Since 1959, Fidel Castro's Cuba had been a lonely voice repeatedly calling out for an end to U.S. domination of Central and South America. In 1999 it was finally joined by Hugo Chavez's Venezuela. Both countries nationalized American and foreign-owned companies and subsidiaries and began a long series of radical reforms designed to aid their poor and end the poor's exploitation by big business interests. Regrettably, Cuba's revolution evolved into a dictatorship, with murder and imprisonment of opponents and political prisoners, as well as suppression of press freedom. But Cuba now has universal education and a literacy rate of 96%, compared with an ILLITERACY rate of 95% when its 1959 revolution began. It also has universal health care in many ways superior to that received by the "free" citizens of many other Latin American countries! Thankfully, subsequent change in Venezuela and other Latin American nations has not been as brutal or undemocratic. In the past few years, Cuba and Venezuela have been joined by a tsunami of popularly-elected leftist governments dedicated to similar reforms. Their degree of radicalism varies from Cuba's, Venezuela's, and Bolivia's to more moderate forms found in Brazil, Chile, and Argentina. The extent of this wave of change is phenomenally widespread, from Daniel Ortega's Nicaragua, to Evo Morales' Bolivia, to Rafael Correa's Ecuador, to Fernando Lugo's Paraguay, to Argentina's Cristina Fernandez De Kirchner, to Michelle Bachelet's Chile, and beyond. These are indeed monumental and exciting times south of our border! ALL of these governments are leftist, which would give both Nixon and Reagan severe indigestion. In fact, a recent conference of Latin American countries held in Costa Do Sauipe, Brazil, was attended by 33 like-minded nations and included our neighbor, Mexico. They called for a regional union of these countries (to EXCLUDE the United States), and for the U.S. to end its unnecessary 49 year embargo against Cuba. A number of these governments are now even courting direct Chinese investment. Such occurrences would have been unthinkable even 15-20 years ago!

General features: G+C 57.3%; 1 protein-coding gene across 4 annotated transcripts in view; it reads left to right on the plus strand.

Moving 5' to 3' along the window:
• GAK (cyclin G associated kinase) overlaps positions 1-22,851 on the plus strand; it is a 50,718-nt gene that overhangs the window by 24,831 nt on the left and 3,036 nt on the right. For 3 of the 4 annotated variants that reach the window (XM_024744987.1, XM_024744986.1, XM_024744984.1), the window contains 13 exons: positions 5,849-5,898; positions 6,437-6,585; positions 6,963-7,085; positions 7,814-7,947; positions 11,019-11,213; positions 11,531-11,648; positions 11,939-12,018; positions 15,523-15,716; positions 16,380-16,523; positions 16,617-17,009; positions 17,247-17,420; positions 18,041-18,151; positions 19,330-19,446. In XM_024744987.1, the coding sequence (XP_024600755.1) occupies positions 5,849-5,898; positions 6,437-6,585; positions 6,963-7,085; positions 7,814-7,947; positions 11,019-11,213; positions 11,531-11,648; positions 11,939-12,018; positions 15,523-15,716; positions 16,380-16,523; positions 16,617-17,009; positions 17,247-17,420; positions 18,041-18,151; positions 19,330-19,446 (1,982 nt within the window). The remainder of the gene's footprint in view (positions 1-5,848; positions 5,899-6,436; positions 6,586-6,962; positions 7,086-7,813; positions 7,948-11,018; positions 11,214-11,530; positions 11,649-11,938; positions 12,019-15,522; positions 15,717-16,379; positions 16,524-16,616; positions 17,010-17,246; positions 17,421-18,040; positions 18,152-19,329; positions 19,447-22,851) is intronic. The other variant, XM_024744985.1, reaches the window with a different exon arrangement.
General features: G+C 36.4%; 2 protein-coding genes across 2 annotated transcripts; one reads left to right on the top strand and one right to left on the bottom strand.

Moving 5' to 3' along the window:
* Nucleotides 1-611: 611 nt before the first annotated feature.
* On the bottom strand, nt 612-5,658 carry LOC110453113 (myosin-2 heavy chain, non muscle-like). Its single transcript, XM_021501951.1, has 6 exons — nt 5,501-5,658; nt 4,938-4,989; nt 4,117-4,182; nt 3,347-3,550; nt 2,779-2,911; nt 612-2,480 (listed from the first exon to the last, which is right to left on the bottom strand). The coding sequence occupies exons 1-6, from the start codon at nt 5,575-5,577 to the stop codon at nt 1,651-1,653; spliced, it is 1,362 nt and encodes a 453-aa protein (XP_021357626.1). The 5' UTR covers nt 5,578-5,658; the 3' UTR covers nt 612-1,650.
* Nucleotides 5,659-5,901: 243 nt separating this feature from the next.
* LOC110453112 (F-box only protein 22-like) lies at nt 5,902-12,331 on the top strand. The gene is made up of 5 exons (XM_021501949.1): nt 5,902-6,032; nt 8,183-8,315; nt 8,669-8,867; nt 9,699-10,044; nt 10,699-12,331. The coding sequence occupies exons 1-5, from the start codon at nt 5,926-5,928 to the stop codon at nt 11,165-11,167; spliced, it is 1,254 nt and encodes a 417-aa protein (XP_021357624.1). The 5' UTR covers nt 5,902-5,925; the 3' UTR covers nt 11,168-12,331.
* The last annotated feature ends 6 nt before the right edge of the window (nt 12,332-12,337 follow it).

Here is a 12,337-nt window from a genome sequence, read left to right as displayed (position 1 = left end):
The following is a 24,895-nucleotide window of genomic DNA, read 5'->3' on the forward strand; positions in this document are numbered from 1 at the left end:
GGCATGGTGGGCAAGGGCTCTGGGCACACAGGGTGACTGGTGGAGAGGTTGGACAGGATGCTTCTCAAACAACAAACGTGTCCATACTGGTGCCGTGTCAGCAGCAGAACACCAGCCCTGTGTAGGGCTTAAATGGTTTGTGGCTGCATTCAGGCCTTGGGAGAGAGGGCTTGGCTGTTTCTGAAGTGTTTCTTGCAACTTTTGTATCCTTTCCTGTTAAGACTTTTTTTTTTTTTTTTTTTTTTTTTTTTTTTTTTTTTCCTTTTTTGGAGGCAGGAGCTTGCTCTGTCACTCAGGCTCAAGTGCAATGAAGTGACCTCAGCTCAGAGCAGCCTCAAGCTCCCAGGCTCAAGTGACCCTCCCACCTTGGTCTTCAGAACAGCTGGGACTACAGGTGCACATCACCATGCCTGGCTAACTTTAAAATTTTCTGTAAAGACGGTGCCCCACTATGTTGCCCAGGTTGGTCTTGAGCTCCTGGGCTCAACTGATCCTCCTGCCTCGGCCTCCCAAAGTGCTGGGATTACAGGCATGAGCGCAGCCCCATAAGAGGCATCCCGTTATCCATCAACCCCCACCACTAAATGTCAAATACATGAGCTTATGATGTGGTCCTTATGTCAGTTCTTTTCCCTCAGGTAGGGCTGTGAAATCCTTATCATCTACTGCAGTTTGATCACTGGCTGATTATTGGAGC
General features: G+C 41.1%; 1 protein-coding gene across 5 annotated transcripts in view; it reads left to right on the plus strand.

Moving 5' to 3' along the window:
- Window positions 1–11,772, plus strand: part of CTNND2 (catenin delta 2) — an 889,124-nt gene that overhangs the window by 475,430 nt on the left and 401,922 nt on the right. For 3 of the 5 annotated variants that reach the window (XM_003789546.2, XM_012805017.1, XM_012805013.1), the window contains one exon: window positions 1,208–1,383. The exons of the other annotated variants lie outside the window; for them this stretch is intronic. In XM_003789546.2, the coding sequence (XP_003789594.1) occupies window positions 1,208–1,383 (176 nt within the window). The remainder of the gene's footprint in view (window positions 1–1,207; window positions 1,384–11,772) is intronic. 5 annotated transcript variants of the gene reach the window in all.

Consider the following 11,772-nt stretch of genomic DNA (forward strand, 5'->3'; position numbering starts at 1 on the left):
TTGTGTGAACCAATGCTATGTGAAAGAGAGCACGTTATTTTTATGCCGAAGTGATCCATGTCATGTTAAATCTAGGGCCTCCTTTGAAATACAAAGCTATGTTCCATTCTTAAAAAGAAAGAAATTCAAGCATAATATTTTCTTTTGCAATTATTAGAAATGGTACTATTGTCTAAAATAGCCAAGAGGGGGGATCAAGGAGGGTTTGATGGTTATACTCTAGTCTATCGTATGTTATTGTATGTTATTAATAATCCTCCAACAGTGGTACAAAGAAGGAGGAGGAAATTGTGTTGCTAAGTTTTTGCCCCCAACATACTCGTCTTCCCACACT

Naturally, little of this amazing transformation has been covered in much detail by our corporatist, sensationalist media. They have been far too busy dazzling us with stories about the excesses of Paris Hilton and Britney Spears, Sarah Palin's clothes and calendars, Barack Obama's beach physique and basketball prowess, and Joe the phony Plumber's attempts to secure a country music recording contract. They have severely underreported the breadth and scope of Latin American change. The overwhelming majority of Americans are as painfully ignorant about events in our own back yard as Sarah Palin is about foreign affairs generally. Unforgivable. Our media provides us with more info on the planet MARS than it does on our southern neighbors! This is disgraceful and cannot serve us well long term. For the days are gone where we can immorally prop up corrupt and friendly Latin American regimes doing our bidding and representing only the 1-2% wealthiest elite while the rest of the population struggles and suffers. Our government, media and people MUST begin developing a better knowledge and understanding of our southern neighbors. Continued ignorance and benign neglect of these countries is inexcusable and cannot continue.